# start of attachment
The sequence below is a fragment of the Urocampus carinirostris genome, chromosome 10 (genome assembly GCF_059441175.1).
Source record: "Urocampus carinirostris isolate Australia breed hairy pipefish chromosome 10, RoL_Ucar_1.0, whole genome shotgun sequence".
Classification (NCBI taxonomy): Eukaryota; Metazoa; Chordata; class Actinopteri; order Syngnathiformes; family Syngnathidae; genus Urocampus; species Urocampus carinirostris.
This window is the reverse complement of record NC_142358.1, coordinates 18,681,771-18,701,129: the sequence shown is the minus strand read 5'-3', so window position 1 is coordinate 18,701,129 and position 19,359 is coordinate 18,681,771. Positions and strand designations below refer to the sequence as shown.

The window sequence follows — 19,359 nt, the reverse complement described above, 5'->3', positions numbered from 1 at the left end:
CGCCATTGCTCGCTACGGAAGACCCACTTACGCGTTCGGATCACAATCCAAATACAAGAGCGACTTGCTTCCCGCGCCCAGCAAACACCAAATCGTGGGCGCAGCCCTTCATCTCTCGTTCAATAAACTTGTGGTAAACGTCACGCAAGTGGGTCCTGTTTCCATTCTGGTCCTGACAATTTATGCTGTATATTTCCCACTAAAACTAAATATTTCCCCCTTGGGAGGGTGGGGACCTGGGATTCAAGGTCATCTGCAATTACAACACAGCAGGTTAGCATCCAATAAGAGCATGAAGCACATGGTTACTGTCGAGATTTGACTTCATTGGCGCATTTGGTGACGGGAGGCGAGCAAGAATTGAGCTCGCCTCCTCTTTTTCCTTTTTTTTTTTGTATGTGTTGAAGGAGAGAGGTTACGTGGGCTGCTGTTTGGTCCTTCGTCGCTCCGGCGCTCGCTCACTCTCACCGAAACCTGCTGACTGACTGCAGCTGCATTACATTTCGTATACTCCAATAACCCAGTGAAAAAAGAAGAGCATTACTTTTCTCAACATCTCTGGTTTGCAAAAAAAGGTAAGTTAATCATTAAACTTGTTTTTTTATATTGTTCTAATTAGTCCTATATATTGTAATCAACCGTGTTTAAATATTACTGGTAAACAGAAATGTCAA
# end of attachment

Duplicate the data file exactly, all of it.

The sequence below is a fragment of the Urocampus carinirostris genome, chromosome 10 (genome assembly GCF_059441175.1).
Source record: "Urocampus carinirostris isolate Australia breed hairy pipefish chromosome 10, RoL_Ucar_1.0, whole genome shotgun sequence".
Classification (NCBI taxonomy): Eukaryota; Metazoa; Chordata; class Actinopteri; order Syngnathiformes; family Syngnathidae; genus Urocampus; species Urocampus carinirostris.
This window is the reverse complement of record NC_142358.1, coordinates 18,681,771-18,701,129: the sequence shown is the minus strand read 5'-3', so window position 1 is coordinate 18,701,129 and position 19,359 is coordinate 18,681,771. Positions and strand designations below refer to the sequence as shown.

The window sequence follows — 19,359 nt, the reverse complement described above, 5'->3', positions numbered from 1 at the left end:
CGCCATTGCTCGCTACGGAAGACCCACTTACGCGTTCGGATCACAATCCAAATACAAGAGCGACTTGCTTCCCGCGCCCAGCAAACACCAAATCGTGGGCGCAGCCCTTCATCTCTCGTTCAATAAACTTGTGGTAAACGTCACGCAAGTGGGTCCTGTTTCCATTCTGGTCCTGACAATTTATGCTGTATATTTCCCACTAAAACTAAATATTTCCCCCTTGGGAGGGTGGGGACCTGGGATTCAAGGTCATCTGCAATTACAACACAGCAGGTTAGCATCCAATAAGAGCATGAAGCACATGGTTACTGTCGAGATTTGACTTCATTGGCGCATTTGGTGACGGGAGGCGAGCAAGAATTGAGCTCGCCTCCTCTTTTTCCTTTTTTTTTTTGTATGTGTTGAAGGAGAGAGGTTACGTGGGCTGCTGTTTGGTCCTTCGTCGCTCCGGCGCTCGCTCACTCTCACCGAAACCTGCTGACTGACTGCAGCTGCATTACATTTCGTATACTCCAATAACCCAGTGAAAAAAGAAGAGCATTACTTTTCTCAACATCTCTGGTTTGCAAAAAAAGGTAAGTTAATCATTAAACTTGTTTTTTTATATTGTTCTAATTAGTCCTATATATTGTAATCAACCGTGTTTAAATATTACTGGTAAACAGAAATGTCAA